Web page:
I also follow War on the Rocks, though, and was struck a while back by a post there from Mark Stout, drawing some interesting distinctions in line with its subtitle, “A former intelligence analyst who worked at both the CIA and the State Department explains how different approaches to classifying information sits at the heart of the scandal that threatens to undo Hillary Clinton.”

Which does somewhat complicate matters, while somewhat helping us understand them.

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I’m neither an American nor a lawyer, and as someone who is generally inclined more to bridge-building than to taking sides in any case, I don’t feel qualified to debate the Comey-Clinton affair – but was interested to see emptywheel’s Marcy Wheeler, whom I take to be leftish, coming out today describing Comey’s decision as an “improper public prosecutorial opinion”. She writes:

Understand, though: with Sterling and Drake, DOJ decided they were disloyal to the US, and then used their alleged mishandling of classified information as proof that they were disloyal to the US ..Ultimately, it involves arbitrary decisions about who is disloyal to the US, and from that a determination that the crime of mishandling classified information occurred.

Comey, in turn, seems to have made it pretty clear that “Secretary Clinton or her colleagues“ were extremely careless in their handling of very sensitive, highly classified information” – specifically:

.. seven email chains concern matters that were classified at the Top Secret/Special Access Program level when they were sent and received.  These chains involved Secretary Clinton both sending emails about those matters and receiving emails from others about the same matters.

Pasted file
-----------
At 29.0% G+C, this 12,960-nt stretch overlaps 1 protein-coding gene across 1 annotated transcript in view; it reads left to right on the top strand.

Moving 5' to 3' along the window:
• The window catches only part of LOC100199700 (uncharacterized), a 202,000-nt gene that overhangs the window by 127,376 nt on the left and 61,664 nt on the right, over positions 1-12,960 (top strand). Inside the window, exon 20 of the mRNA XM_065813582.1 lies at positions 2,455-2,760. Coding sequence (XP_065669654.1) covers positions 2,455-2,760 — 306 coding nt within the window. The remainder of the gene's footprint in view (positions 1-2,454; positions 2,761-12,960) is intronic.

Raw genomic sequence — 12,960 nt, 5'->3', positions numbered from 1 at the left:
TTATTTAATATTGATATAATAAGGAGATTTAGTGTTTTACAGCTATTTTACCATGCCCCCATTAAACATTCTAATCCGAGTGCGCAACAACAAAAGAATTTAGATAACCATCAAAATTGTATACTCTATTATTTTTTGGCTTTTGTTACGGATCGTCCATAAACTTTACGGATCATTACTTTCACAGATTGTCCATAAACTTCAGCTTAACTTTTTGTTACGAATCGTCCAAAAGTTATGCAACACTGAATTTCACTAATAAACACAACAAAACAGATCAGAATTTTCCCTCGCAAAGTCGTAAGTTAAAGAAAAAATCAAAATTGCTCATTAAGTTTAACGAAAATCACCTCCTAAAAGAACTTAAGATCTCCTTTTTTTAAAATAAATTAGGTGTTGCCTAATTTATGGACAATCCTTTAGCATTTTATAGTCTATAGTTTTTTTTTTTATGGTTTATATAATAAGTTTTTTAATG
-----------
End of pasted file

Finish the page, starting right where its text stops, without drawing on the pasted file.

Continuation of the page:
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Is there, in your views, special treatment in this matter for persons of high rank present here?

livni

And out of curiosity, if so, do you see a similar case of special treatment for persons of high rank over in the UK, known to be substantially less Israel-friendly than the US, where Scotland Yard wanted to question Tzipi Livni about alleged Israeli war crimes in Gaza under her watch as Foreign Minister, and “after diplomatic talks” Livni was “granted special diplomatic immunity”?

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On the one hand, I don’t like show-trials, trials-by-press, banana courts or mob justice, and far prefer just laws justly applied – and on the other, I can understand that the scrutiny those in high office find themselves under can render them legally vulnerable in ways that may unduly influence their decision-making – and justice may be platonically blind, but is not always uniformly applied in practice. Such, it seems to me, is the human dilemma.

What say you?

Orlando Tweets Two

Tuesday, June 14th, 2016

[ by Charles Cameron — on a variety of other perspectives ]
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Once again, my point is that there’s a whole lot of going on going on, and it’s worth getting a wide-angle view.. which means multiple perspectives, including those not your own:

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Politicking:

Joshua Green, Trump seems to regard Omar Mateen as “Afghan” in the same way Judge Curiel was “Mexican”: foreign/un-American, even though both born in US
Charlene Deveraturda, The Atlantic’s ISIS Expert Graeme Wood Slams Trump For “Hurt[ing] The Fight Against ISIS” With Anti-Muslim Rhetoric

Both Al-Jazeera‘s and Joshua Green‘s tweets offer us examples of DoubleQuotes thinking.

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Guns:

Program on extremism, ‘Orlando Shooter Legally Bought Guns Despite Previous Flags by FBI’